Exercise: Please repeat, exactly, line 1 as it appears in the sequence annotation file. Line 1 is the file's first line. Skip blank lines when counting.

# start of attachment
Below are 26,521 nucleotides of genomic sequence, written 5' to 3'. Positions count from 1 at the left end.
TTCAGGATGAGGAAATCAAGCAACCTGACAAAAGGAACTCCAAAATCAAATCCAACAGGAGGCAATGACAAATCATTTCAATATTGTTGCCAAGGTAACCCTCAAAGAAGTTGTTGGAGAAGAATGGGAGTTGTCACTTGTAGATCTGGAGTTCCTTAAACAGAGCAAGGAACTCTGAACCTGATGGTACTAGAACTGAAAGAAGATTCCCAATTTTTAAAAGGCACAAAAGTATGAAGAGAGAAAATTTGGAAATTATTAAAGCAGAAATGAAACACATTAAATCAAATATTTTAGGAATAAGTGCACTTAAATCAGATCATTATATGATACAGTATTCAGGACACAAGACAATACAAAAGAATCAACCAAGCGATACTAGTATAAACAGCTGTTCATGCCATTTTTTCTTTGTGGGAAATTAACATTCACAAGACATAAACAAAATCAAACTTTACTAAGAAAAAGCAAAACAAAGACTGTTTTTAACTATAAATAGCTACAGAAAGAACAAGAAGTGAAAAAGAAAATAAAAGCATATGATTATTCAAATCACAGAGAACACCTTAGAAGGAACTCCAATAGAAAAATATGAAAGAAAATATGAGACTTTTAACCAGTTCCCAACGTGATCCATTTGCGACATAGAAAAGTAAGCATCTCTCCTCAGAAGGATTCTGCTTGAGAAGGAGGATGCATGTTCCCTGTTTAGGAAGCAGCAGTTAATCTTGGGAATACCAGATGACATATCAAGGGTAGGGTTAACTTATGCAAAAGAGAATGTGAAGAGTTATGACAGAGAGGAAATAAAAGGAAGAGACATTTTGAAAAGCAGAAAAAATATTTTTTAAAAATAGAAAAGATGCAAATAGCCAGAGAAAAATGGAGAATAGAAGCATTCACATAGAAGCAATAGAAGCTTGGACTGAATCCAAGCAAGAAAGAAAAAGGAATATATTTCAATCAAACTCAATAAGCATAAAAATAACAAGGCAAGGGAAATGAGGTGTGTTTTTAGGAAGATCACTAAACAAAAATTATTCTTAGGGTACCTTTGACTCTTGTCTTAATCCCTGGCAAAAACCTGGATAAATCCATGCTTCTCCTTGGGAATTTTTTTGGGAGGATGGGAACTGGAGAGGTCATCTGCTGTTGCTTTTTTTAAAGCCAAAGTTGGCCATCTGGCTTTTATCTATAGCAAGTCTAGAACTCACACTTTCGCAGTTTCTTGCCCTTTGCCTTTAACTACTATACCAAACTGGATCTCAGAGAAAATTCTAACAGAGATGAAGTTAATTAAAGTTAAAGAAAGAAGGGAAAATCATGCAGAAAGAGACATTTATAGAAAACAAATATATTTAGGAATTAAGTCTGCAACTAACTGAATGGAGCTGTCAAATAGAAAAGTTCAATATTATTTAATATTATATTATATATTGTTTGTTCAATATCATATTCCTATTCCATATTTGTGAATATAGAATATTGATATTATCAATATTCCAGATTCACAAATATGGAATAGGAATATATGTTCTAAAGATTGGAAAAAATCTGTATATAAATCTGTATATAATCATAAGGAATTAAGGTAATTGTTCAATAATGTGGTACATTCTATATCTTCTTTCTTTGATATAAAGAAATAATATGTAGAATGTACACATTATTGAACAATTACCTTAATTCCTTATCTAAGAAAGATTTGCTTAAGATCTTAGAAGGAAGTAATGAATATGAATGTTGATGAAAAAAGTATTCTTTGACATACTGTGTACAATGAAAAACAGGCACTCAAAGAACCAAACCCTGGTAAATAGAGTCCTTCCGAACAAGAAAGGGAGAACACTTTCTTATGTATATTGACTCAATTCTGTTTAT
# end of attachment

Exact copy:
Below are 26,521 nucleotides of genomic sequence, written 5' to 3'. Positions count from 1 at the left end.